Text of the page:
That morning, she was ready with her next retort. He sat her at the counter with a box of her favorite cereal and kissed her thoroughly. Then he walked out the door and drove away.

Stunned by his proposal-deficient retreat, she poured her cereal. A note tumbled out.

Dance with me at our wedding.

The longing that had been simmering inside her had burst, showering her oatmeal squares in tears. She was wrong, wrong, wrong for him. The stain inside her was deeply embedded. She couldn’t scrub it off. If she accepted his proposal, it would taint him, too.

Dammit, Noah.
Snapping back to the present, she turned the door handle and armed herself with the ugly truth. Marrying him was an expensive dream. If Roy found her—or worse, he found her married—the cost would be dear.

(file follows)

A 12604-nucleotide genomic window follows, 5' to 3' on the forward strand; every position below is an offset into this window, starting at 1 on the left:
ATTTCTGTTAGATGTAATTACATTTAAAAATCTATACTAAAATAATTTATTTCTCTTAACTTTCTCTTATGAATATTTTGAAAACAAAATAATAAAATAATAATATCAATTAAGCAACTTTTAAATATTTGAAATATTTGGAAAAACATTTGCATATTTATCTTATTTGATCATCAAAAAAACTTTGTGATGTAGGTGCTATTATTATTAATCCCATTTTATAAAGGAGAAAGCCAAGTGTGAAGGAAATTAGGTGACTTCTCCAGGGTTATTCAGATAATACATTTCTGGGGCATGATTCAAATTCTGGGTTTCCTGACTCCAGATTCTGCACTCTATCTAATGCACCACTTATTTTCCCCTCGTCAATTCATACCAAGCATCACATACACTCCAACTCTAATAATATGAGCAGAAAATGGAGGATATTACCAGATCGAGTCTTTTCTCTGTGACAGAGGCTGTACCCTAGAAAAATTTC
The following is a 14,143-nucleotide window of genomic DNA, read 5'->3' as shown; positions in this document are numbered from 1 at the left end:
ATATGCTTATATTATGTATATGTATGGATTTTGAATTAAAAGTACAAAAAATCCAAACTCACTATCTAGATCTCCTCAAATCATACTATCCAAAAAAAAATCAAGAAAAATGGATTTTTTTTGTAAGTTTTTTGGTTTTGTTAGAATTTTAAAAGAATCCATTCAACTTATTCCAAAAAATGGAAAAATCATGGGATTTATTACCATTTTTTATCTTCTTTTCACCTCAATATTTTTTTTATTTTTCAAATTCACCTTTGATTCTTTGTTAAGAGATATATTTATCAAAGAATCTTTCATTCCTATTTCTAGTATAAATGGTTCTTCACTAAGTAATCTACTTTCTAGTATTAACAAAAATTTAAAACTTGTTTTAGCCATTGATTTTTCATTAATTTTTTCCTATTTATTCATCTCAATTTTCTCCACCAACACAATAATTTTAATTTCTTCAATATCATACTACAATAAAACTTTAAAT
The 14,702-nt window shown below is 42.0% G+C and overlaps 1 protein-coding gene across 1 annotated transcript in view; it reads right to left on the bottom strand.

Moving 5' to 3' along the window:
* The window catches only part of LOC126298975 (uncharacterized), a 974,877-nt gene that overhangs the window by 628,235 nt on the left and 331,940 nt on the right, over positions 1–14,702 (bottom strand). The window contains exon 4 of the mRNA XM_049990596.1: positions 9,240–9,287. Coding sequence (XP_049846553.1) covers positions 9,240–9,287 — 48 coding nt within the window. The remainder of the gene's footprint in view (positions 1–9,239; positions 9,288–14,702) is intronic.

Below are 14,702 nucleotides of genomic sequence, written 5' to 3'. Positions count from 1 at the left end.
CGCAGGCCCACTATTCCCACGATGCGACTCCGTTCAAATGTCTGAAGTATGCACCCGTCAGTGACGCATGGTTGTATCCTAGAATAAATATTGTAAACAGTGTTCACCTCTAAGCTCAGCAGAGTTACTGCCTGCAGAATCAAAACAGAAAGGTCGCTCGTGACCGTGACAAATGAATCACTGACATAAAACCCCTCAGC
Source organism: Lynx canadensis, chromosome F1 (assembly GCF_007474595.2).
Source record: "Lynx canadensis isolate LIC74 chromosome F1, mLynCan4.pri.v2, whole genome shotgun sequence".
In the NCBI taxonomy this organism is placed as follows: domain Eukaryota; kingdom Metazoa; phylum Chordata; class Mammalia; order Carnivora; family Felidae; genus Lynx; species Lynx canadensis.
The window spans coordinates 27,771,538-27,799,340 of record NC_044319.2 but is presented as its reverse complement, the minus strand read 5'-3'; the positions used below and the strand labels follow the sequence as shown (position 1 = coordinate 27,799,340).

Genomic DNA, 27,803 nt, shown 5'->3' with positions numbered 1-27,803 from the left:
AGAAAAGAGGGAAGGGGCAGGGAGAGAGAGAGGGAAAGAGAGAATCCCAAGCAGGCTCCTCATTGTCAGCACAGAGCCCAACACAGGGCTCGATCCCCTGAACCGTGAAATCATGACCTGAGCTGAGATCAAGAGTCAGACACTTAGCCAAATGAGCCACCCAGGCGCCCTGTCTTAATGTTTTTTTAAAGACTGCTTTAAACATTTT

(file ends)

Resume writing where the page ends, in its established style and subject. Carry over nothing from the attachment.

The station door swung open. Officer Blaire looked up from the screen on his cell phone. He tugged at the duty belt constricting his ample gut—that which followed his wife’s good cooking—and stepped aside to let her through.

She smiled. “Good evening, Blaire.”

The big guy’s grin puffed his cheeks. Then, without warning, he dropped to his knees.

She reached for him. “Are you okay?” Was he having a heart attack?

He slapped a beefy hand over his heart. “Marry me.”

Her shoulders shot to her ears. “What?”

His grin stretched wider. “Marry me.”

What was he up to? Must’ve been a joke. She rolled her eyes. “I’ll never make a fresh peach cobbler like your wife’s.”

His knees popped as he heaved to his feet. “Damn right.” He turned to leave, flicking a finger over his shoulder. “Night, Sarah.”

. Her alias. “Night, Blaire.”

The squeak of rubber soles echoed down the hall. Officer Downing sprinted toward her and slid the last few tiles on his knees, panting. “Will you marry me?”